When the COVID-19 pandemic started, Natalie Seal was hailed as a hero as she worked on the front lines. But after she chose not to disclose her vaccination status to the City of Windsor, Ont., Seal said she felt “discarded.”
Seal, who was a Windsor firefighter for more than 15 years, is one of 20 former City of Windsor workers suing the corporation after being fired for not complying with the city’s COVID-19 vaccine policy. In recent months, vaccine mandates enforced by employers have faced criticism, been suspended and struck down across various industries.
The lawsuit, filed on Aug. 24, claims that the City of Windsor breached people’s constitutional rights and that it acted outside of its authority.
“It stings, absolutely, and it not just stings the pocket, it stings right down to the soul,” Seal told CBC News about being fired.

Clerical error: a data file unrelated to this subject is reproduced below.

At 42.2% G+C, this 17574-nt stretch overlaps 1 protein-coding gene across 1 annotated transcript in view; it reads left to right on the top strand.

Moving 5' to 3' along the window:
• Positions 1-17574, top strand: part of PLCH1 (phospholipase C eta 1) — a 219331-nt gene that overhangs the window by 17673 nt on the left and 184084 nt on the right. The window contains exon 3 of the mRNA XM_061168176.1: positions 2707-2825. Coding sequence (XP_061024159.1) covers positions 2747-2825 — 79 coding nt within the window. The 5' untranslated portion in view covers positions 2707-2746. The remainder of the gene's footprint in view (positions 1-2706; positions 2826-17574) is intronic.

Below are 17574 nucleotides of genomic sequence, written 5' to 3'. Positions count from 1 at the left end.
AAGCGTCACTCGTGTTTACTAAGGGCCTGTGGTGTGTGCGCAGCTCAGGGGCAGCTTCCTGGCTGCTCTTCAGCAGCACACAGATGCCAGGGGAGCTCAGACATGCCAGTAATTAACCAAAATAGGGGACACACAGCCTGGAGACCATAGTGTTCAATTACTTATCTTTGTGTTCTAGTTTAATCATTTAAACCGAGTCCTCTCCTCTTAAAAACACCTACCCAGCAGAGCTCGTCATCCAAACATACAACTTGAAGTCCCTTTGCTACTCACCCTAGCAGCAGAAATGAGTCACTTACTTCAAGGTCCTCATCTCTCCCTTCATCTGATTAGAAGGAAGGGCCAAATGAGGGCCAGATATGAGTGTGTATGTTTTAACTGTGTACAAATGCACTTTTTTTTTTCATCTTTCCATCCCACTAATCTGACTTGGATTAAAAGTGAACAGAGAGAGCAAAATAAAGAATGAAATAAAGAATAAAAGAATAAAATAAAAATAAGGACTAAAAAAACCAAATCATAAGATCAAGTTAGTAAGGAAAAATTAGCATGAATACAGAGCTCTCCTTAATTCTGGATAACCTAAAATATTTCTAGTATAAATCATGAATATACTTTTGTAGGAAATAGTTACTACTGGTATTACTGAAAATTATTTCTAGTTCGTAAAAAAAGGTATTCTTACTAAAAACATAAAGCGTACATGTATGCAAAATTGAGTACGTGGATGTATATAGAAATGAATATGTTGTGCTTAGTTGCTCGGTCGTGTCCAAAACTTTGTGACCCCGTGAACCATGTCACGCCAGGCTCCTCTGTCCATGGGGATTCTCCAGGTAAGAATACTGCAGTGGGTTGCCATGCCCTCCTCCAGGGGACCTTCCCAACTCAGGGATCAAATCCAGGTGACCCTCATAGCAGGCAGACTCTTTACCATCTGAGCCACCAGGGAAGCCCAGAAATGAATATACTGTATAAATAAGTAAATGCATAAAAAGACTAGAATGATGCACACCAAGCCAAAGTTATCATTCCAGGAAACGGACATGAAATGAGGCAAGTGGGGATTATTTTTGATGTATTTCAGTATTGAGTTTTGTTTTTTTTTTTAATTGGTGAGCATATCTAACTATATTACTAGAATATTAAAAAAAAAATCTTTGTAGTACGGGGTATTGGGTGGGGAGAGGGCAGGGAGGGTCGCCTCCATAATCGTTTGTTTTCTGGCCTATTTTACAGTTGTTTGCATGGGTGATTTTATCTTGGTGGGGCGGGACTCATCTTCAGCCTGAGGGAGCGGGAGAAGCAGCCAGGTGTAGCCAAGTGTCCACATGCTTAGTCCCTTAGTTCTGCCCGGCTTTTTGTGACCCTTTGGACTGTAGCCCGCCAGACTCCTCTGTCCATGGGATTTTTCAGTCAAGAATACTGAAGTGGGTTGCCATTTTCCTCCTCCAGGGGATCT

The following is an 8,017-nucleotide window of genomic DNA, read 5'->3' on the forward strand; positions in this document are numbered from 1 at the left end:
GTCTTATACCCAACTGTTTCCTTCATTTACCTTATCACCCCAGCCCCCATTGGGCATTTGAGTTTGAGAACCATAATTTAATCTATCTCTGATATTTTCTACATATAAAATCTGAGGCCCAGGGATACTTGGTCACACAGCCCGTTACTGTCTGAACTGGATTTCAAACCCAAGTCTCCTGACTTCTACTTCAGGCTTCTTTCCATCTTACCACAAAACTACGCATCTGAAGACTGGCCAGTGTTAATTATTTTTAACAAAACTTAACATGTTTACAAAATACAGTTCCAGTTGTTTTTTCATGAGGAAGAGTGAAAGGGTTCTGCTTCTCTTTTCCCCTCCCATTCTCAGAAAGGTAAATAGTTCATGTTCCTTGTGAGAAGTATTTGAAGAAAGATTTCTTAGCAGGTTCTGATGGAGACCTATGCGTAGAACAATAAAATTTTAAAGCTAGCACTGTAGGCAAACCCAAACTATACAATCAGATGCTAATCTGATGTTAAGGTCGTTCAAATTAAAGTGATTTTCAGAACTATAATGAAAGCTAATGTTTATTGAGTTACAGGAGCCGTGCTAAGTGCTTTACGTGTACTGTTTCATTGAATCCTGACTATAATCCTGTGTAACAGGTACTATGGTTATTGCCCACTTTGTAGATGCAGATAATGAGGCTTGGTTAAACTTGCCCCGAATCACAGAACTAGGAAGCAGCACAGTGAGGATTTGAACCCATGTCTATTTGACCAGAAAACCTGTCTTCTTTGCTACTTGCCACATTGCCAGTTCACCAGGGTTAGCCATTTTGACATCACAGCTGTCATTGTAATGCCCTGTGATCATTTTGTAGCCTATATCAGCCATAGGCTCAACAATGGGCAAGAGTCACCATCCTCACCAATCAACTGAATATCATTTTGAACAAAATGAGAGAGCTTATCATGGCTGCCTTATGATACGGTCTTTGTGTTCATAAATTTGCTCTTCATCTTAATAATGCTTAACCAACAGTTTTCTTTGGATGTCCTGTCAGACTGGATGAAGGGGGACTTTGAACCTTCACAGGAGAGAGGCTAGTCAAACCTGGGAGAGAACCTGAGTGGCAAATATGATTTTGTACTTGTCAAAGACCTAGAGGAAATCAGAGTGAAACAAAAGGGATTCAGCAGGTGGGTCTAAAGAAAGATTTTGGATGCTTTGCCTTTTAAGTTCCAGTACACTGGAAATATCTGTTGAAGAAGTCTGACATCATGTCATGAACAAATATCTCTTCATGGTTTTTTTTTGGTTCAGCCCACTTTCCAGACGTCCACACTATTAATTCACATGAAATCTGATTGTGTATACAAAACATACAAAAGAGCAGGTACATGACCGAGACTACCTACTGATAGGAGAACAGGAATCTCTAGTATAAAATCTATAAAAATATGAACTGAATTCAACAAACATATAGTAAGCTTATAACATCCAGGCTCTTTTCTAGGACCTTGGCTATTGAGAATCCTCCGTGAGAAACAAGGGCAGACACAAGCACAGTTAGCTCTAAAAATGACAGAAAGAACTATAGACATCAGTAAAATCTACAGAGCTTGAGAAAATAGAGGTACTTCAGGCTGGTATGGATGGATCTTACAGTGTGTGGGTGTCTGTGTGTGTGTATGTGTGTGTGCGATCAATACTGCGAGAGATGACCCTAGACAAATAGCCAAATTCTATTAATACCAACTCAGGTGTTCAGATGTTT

“I was good enough to work for the City of Windsor for almost two years of the pandemic, and then to be just discarded in the beginning of 2022 was heartbreaking.”
The city policy, dated last September, says people who are fully vaccinated have a far lower chance of getting seriously ill from the virus, and that they “help stop the spread.”
In an email, City of Windsor spokesperson Jason Moore said they don’t comment on individual cases, “especially where litigation is involved.” But he said that the city has treated all of its workers the same when it comes to enforcing the policy.
In January, the city reported that 104 employees were fired over their refusal to get vaccinated or disclose their status. Of those, 43 were full-time staff and 61 were temporary part-time.
Seal did not disclose her vaccination status with CBC News and said she refuses to do so as she has a right to medical privacy.
“I feel like freedom of choice is the very essence of what it is to be Canadian. It’s the very spirit of what the Canadian constitution was founded on,” she said.
WATCH: Seal talks about why she didn’t disclose her vaccine status